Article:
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The facts about dogs and mushrooms
It’s not uncommon for dogs to come across mushrooms while out walking, particularly during autumn, and some dogs might see them as an interesting snack. But can dogs eat mushrooms? It’s vital that owners know the dangers wild mushrooms pose to their dogs and what to do if they suspect their dog has eaten a mushroom as it could save their life.
Can dogs eat mushrooms?
There are thousands of species of mushrooms in the UK and while most of them are safe to consume, others are extremely dangerous if eaten by our dogs and can cause severe symptoms and death. The difficulty is that identifying non-toxic and toxic mushrooms is extremely difficult. So the safest option is not to let your dog eat any wild mushrooms and contact a vet or, out of hours, your nearest Vets Now immediately if you suspect that they have.
My dog ate a mushroom in the grass, what should I do?
You should always take your dog to the vet if you suspect they have eaten a mushroom while out on a walk. While only a few types of mushrooms are toxic to dogs, it can be difficult to identify exactly what type of mushroom your dog has consumed and whether it is poisonous. If possible, bring the mushroom with you to the clinic as this will help the vet identify the risks and decide on the course of treatment.
Why are mushrooms bad for dogs?
Mushrooms are somewhat of a mystery. There are many varieties of mushroom and, while only a small amount of those that are toxic, it is very difficult to identify which are safe and which aren’t if your dog eats one. For this reason, it’s vital that you always treat wild mushroom ingestion as poisoning and contact your vet immediately to make sure treatment is started as soon as possible.
What are the symptoms if dogs eat mushrooms?
The symptoms of mushroom poisoning depend on the species of mushroom. Toxicity varies between mushrooms and different toxins can affect dogs differently. In many cases, excessive drooling, vomiting and diarrhoea are the first symptoms and can develop into weakness, collapse, and organ failure.
Some mushroom species cause neurotoxicity — leading to drunken like movements, hallucinations, seizures, coma or death.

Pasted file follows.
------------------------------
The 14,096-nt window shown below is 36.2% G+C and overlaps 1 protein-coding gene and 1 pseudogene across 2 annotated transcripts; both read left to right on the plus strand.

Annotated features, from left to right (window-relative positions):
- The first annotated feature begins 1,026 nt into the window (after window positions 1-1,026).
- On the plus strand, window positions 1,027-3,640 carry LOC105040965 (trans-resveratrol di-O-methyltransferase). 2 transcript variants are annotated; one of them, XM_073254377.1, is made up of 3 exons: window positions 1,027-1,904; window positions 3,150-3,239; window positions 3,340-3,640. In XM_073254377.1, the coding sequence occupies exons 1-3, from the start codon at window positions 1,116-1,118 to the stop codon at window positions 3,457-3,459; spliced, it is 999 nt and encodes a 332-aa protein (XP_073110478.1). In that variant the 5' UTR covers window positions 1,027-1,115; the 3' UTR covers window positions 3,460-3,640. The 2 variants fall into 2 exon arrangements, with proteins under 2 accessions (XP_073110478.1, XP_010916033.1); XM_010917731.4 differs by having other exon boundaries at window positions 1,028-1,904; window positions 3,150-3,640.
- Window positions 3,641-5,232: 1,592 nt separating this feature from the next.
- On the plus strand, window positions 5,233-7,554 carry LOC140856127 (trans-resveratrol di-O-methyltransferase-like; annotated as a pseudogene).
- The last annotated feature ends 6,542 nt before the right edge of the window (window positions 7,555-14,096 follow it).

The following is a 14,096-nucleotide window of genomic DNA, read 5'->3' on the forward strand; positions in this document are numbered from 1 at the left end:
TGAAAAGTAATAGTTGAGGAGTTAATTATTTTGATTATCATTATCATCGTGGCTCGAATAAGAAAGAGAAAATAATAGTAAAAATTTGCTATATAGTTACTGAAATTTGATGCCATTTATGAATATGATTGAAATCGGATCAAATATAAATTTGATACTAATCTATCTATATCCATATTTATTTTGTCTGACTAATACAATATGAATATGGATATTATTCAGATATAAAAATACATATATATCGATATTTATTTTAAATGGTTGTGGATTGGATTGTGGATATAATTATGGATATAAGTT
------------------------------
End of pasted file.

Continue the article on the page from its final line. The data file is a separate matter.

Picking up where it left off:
Are mushrooms growing in my garden dangerous to dogs?
Mushrooms growing in your garden are still considered wild mushrooms and should be removed as quickly as possible so your dog isn’t tempted to eat them.
Can dogs eat store bought mushrooms?
The mushrooms we buy from the supermarket to eat are generally safe for dogs when eaten in small amounts and are therefore are not harmful to dogs.
Can my dog have cooked mushrooms?
While the mushrooms found in shops are generally fine in small amounts, keep in mind that the ingredients used to cook the mushrooms are other ingredients that often accompany mushrooms, such as onions, are toxic and can make your dog very ill.
Which mushrooms are poisonous to dogs?
Mushroom toxicity is ranked from A to D, with A causing the most severe symptoms and D causing symptoms including sickness and diarrhoea.
The list below highlights just a few of the most poisonous mushrooms in the UK:
- Death cap (Amanita phalloides) — which is responsible for the majority of mushroom poisonings globally
- Deadly webcap (Cortinarius rubellus)
- Destroying angel (Amanita virosa)
- Funeral bell (Galerina marginata)
- Fool’s funnel (Clitocybe rivulosa)
- Panther cap (Amanita pantherina)
- Angel’s wings (Pleurocybella porrigens)
How will my vet treat mushroom poisoning in dogs?
Dogs and mushroom are a deadly combination but, unfortunately, there is no proven antidote to treat mushroom poisoning in dogs. Your vet will focus on removing the toxin from your dog’s body. This may involve making your dog sick or using activated charcoal, however, your vet will make the decision based on each individual dog’s circumstances. Intensive supportive care such as fluids and anti-nausea may also be provided.
How can I prevent dogs eating mushrooms?
Methods for preventing dogs eating mushrooms include:
- Avoiding damp, warm, wooded areas
- Keeping your dog on a lead in high-risk areas
- Consider using a basked muzzle when on walks, if your dog tends to scavenge
- Removing any wild mushrooms from your garden
- Teaching your dog the ‘drop’ or ‘leave’ command to ensure they will drop something if told